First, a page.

Most people in this room understand the general case for public utilities meeting unmet market needs and, specifically, public banking doing the same. As movements in Oakland, here in L.A., and in other parts of the state suggest, there is widespread support for exploring public banking in California. But the reason we’re having this conversation, here with the Cannabis Banking Working Group, is that this is a “try or die” moment for the cannabis banking question. Some entity or collection of entities must inevitably dialogue with the sources of current federal complications concerning cannabis banking. From a stakeholders’ perspective, we believe it makes a lot of sense for that entity to be the State of California–affirming the decisions the people of the state have made, owning those decisions.

This is a chess game, with economic sovereignty being the big win for California. Understanding the possible moves that the federal government can make is critical. We assume, for instance, that recreational cannabis tax revenue can be collected and placed in one of the state’s accounts in a private bank. What if, in the Attorney General’s quest to disallow recreational use of cannabis, this regulation is changed to disallow this recreational cannabis tax revenue from being legally deposited in private banks? California can collect the tax, but it’ll end up with the same banking issue now experienced by MRB’s. There will be yet another run on pickle barrels, only this time the state will be buying them.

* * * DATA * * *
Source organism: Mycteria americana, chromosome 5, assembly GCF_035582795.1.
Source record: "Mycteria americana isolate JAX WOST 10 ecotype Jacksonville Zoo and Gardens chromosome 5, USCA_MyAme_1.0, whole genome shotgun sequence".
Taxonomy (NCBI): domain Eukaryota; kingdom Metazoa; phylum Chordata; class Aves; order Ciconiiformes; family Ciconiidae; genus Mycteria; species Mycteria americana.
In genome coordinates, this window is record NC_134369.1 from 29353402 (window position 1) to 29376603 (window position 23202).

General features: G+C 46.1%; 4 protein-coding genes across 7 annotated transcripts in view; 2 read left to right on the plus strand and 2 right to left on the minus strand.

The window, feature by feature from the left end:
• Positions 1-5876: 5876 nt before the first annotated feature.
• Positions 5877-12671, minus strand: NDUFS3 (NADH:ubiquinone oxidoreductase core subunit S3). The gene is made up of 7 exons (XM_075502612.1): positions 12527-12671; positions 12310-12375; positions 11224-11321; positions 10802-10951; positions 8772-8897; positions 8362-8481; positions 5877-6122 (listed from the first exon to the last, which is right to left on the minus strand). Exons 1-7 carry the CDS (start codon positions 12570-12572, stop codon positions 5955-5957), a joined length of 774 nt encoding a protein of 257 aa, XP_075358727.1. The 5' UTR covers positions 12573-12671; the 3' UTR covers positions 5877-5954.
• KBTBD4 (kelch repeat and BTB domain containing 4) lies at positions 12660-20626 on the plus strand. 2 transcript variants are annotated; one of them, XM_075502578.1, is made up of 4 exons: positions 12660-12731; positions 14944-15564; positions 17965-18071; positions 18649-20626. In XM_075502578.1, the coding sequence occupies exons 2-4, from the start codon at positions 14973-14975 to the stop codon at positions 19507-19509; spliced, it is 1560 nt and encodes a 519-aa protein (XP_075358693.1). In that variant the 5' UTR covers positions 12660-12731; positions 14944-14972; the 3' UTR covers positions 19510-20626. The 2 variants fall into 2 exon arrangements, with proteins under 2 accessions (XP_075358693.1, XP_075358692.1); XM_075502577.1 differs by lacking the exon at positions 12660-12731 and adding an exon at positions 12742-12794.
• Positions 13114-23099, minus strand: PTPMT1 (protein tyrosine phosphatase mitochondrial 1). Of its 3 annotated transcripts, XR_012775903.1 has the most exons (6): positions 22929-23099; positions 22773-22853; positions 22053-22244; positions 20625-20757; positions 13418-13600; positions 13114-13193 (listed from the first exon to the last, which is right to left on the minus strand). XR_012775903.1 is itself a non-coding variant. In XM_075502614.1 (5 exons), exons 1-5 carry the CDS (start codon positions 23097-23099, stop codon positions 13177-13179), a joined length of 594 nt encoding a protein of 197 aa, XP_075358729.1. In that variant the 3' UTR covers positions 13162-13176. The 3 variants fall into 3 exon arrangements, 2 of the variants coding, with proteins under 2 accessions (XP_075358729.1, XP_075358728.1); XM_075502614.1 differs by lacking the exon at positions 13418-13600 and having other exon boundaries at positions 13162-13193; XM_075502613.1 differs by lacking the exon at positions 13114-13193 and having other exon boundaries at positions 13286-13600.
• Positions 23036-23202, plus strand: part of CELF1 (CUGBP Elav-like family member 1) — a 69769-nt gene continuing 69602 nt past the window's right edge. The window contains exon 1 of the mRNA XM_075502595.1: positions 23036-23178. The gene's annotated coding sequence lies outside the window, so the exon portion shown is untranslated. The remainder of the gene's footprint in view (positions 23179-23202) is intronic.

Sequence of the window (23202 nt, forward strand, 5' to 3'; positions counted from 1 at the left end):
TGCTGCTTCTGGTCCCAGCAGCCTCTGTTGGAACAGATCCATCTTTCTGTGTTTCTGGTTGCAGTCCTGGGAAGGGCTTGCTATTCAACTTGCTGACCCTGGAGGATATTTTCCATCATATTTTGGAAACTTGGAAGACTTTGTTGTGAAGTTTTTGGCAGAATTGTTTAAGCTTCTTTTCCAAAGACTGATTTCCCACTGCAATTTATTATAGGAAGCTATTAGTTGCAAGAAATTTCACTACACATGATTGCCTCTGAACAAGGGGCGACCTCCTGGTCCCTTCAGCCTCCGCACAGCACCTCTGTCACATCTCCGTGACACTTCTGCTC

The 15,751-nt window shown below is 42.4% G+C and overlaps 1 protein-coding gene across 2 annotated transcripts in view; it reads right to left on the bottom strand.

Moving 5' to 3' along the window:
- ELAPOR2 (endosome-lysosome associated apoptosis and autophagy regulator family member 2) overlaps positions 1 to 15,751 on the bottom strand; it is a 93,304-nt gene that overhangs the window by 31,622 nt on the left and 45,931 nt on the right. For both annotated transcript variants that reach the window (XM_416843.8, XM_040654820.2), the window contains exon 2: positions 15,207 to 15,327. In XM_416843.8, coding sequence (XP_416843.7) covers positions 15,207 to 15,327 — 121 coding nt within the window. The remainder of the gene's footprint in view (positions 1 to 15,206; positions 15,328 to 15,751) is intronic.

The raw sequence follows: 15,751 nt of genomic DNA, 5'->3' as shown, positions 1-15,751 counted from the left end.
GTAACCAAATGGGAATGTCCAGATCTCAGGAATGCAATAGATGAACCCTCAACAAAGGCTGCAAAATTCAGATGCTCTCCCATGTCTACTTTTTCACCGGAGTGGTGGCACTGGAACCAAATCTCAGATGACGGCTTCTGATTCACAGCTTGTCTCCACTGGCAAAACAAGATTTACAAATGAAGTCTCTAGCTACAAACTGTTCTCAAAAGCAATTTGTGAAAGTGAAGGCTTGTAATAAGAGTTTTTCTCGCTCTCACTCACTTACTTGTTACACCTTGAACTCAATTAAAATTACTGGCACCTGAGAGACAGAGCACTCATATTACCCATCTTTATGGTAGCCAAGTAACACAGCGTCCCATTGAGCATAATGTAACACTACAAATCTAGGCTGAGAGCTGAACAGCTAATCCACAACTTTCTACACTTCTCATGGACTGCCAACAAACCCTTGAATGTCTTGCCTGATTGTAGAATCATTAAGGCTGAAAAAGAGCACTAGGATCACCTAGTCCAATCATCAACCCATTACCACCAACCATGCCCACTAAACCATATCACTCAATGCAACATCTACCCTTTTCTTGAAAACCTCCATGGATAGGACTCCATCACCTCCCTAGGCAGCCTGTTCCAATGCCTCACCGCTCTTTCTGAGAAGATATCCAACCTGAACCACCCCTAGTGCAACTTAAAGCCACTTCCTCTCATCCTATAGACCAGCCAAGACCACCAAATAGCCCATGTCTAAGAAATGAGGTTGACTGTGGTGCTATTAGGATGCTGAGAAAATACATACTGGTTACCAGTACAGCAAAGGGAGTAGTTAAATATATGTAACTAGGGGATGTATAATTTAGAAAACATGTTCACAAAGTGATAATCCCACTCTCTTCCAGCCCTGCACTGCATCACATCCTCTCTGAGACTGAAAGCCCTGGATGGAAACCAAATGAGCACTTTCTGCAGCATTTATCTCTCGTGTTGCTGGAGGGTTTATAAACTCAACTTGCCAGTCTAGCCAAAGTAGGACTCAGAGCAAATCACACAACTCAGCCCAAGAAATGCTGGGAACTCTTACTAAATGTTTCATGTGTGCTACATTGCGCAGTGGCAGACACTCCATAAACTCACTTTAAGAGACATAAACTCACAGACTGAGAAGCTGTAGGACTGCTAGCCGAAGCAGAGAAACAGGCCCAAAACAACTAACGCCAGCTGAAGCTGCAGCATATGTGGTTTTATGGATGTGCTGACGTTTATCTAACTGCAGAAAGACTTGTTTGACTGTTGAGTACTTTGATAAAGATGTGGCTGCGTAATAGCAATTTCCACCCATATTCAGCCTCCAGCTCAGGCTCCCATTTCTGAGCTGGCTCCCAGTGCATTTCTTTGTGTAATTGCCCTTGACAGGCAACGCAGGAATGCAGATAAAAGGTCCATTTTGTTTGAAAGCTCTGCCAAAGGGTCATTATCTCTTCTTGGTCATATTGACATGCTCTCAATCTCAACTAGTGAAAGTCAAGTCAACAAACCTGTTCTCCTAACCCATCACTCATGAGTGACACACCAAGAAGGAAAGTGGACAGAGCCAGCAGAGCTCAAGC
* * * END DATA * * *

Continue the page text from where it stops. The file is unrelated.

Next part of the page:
What is needed is a body of state law that creates a Public Bank Charter (or license), defines “municipal affairs” for state charter cities, sets standards for in-state commerce of recreational cannabis, and protects Californians so that they may conduct safe economic transactions in the currency medium of choice.

A public bank can then be created in order to act as the organizational bulwark, protecting California’s interests by meeting unmet market needs and issuing deposit accounts to MRBs and the unbanked, efficiently handling the federally mandated compliance issues, automating payments (including tax payments), and making California’s economic sovereignty a reality.

A public bank acting as a necessary public utility that provides banking services to MRBs, to the unbanked and underbanked, and for lower cost infrastructure and commercial financing, can help California use its status as a global economic power, and its huge economies of scale, to create the appropriate financial infrastructure necessary for this undertaking. The decision to create such a bank as a solution to the cannabis conundrum would send an unprecedented signal to the world that California is stepping into a new cannabis economy and a banking economy that meets the needs of all Californians, businesses no matter the industry, and municipalities.

Matt Stannard is policy director of Commonomics USA. Marc Armstrong is president of Commonomics USA.